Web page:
November has been much like October…on the dry side until recently…with warmer than normal days but our nights have been cool enough to bring out the blazing colors of our Trident Maples. IMG_9669We are nearing the end of November and even the most delicate plants such as lettuces, have survived several light frosts due to Dave’s watchful eye and precautions. He has dedicated himself to putting expansive blankets of plastic sheeting over the fall gardens and it is quite a job, especially in windy weather. He wears Platex gloves with added liners (for warmth) for this chore since the plastic sheeting is invariably wet and also quite cold. He has to be careful with the timing of putting on the protection as well as taking it off so as not to let the veggies bake underneath from the daytime sunshine. So, he is out there both early and late on the days when night time frosts have been predicted.

The prediction last night was for the first hard frost (prediction was 21-23 degrees Fahrenheit but we actually awoke to 19!) so we scrambled yesterday to harvest the majority of what was still out in the fields. The day began with light snow ‘showers’ so we waited until after lunch to get started. The problem we faced was a rainfall the prior day of more than half an inch which came on top of nearly 4 inches earlier in the week. That amount of moisture would have normally kept us out of the fields but the time frame to harvest was short. The swampy condition was evidenced by the heavy mud on our boots! Luckily they are water proof but we found if we stood in one place too long, we could get a bit stuck in the mud which made it all the more difficult to move about!

IMG_9697 We started out by cutting the peas…with a lack of time to pick each one off the plant, we just cut the plant at the ground and brought it all in to pick the peas off indoors later. It was sad to see so many blooms still on the plants as they were trying to put out more peas! Dave is holding a giant IKEA bag full of broccoli which we also quickly cut and brought in for processing.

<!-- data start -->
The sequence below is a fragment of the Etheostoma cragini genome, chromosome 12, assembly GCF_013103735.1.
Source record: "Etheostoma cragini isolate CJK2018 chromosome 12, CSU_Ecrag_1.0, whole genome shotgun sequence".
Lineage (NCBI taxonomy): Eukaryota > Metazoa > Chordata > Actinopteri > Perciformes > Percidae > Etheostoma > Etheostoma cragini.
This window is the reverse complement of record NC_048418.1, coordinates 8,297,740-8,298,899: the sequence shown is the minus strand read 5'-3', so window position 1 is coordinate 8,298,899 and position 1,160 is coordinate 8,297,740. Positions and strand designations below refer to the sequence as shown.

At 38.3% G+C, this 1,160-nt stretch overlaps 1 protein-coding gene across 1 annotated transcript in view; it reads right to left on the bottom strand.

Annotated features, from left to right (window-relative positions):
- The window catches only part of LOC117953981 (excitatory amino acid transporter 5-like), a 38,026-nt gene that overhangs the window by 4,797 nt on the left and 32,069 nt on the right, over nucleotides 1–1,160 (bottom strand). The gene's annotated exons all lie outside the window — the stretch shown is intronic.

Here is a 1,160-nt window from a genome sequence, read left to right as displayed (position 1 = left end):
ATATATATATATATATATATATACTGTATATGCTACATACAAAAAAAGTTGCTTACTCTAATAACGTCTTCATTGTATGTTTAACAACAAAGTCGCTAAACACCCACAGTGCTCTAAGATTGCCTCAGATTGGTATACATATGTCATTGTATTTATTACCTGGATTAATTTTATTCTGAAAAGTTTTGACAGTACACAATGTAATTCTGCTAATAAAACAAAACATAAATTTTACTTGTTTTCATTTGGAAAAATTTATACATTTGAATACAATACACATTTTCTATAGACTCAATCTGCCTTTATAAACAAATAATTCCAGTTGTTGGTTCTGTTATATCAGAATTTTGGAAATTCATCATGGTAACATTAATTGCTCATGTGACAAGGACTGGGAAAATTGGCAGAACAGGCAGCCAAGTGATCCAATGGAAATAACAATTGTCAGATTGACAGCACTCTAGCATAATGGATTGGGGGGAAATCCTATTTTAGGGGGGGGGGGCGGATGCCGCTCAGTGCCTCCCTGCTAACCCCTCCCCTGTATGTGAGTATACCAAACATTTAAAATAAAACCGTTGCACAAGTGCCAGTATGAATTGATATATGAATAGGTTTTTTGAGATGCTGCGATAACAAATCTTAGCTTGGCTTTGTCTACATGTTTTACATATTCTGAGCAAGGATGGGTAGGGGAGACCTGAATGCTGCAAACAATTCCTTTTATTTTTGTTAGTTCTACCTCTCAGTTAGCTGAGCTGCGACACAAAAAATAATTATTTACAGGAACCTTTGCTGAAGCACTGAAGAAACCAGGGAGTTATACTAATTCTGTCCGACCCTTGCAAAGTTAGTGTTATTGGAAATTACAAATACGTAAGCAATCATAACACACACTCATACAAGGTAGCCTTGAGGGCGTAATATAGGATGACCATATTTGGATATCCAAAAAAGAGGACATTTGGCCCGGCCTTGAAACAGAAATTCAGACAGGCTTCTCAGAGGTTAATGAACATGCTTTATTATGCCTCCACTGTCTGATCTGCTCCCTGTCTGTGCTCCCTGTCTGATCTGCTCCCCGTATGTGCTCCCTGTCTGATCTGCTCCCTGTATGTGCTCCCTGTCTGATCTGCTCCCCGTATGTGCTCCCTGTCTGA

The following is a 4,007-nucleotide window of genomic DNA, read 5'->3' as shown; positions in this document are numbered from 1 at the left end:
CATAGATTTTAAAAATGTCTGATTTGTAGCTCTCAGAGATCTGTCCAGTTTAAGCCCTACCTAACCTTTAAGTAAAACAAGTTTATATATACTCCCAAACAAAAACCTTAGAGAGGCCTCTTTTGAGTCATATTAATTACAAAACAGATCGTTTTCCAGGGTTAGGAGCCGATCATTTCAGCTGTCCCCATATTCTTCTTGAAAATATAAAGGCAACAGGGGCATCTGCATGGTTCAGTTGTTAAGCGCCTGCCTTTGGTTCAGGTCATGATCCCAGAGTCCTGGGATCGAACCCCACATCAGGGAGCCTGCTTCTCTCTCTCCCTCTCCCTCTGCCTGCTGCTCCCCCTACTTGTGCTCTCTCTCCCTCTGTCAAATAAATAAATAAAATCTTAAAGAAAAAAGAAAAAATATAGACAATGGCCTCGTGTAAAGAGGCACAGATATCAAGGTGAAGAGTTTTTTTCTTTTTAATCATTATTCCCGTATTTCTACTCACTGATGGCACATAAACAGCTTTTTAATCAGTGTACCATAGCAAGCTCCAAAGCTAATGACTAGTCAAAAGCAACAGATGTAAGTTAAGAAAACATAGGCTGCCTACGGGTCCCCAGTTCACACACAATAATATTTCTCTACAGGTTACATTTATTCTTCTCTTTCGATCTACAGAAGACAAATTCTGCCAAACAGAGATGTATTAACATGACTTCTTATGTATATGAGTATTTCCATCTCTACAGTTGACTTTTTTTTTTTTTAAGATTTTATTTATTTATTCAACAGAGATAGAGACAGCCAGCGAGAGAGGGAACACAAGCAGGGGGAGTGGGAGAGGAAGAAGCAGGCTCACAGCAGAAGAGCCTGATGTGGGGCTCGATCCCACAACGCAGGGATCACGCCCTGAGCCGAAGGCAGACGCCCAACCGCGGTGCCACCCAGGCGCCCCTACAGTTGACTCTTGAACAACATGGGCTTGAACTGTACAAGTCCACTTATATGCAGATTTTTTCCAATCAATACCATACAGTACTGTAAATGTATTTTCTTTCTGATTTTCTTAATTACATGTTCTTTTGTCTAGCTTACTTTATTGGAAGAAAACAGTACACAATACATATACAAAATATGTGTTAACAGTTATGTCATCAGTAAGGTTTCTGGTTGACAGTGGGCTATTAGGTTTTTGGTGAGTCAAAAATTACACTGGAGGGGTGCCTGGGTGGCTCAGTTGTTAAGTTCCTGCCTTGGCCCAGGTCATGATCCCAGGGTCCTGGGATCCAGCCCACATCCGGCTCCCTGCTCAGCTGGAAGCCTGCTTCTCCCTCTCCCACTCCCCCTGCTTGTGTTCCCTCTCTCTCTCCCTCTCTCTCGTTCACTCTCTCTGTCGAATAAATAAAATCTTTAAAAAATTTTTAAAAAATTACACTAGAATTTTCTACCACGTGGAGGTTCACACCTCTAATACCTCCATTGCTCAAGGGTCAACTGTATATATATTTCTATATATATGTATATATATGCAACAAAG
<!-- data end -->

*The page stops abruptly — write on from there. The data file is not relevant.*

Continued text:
IMG_9693The broccoli looked perfect but we took only the central heads and left the newer side sprouts to see if they would get a little more growth. We are always optimistic about extending the season just a little longer!!!!

IMG_9691Here is what we brought in. Although not traditional Thanksgiving Day food, I plan to take it to my sister’s as part of the dinner celebration.

IMG_9700We continued on with lettuce and spinach harvesting. Here is what we brought in on that score.

IMG_9698Although it didn’t take too long to harvest this massive amount of leafy greens, (brrr) it did take a while to wash it all up for proper storage and I gladly volunteered for that inside job. I’m thankful for our large prep kitchen sinks. I do a two step clean up by starting out with the a sink full of water on the left side which has a garbage disposal and eats up all the dirt and debris. You can see one of three varieties of spinach taking a dip here. After a thorough dousing, I transfer it all to a clean water bath on the right side, leaving most of the dirt behind in the first sink.

IMG_9701After both rinses, they go through our spinners to dry off and then into very large plastic bags that have been marked with the product and the date and into the prep kitchen refrigerators.

We were satisfied with bringing in over 23 lbs of produce but left some of the hardier items such as kale and carrots out under the plastic cover to harvest another day. Dave is out there today as I write, bringing in more.

Outdoor chores will continue all winter and Dave has begun the list of things to do which includes fence repairs, equipment and tool maintenance, grinding tree leaves to add to the fields and trimming tree limbs. The list is actually endless as we always find things that must be done and winter is a great time for catching up on project work. I will use my extra time with some winter knitting which delights me no end.

I was most thrilled to get an e-mail from my cousin, Janice, recently informing me that her alpaca yarn was back from the mill in case I was interested in any. WOW! Janice and her husband Scott have a farm in Virginia where they raise alpacas. I can’t wait to get my hands on some of this very dear yarn! They are sending samples so that I can figure out what I want to buy and I hope to get knitting with it quickly. What great yarn it is…not only is alpaca one of the nicest of fibers for light weight and silky warmth…it will have such special meaning to be knitting yarn from Janice’s dear animals!!! She kindly sent pictures and detailed descriptions of each of the yarns which I know takes lots of time for a busy farmer. Thank you, Janice! A couple of other family members read the blog so hopefully all will enjoy what she shared. Here is a photo of the samples of her skeins. They make me swoon because I already know how soft they will feel!

IMG_0803From left to right: The Farm Blend, Cria, Stormy, Clark, Lewes, Pixie and Fiona. All are in their un-dyed, natural colors. But wait…here is the best of all…she sent pix of her alpacas on their farm so that I could easily see which animals produced which yarn as well as fall in love with all of their gorgeous faces!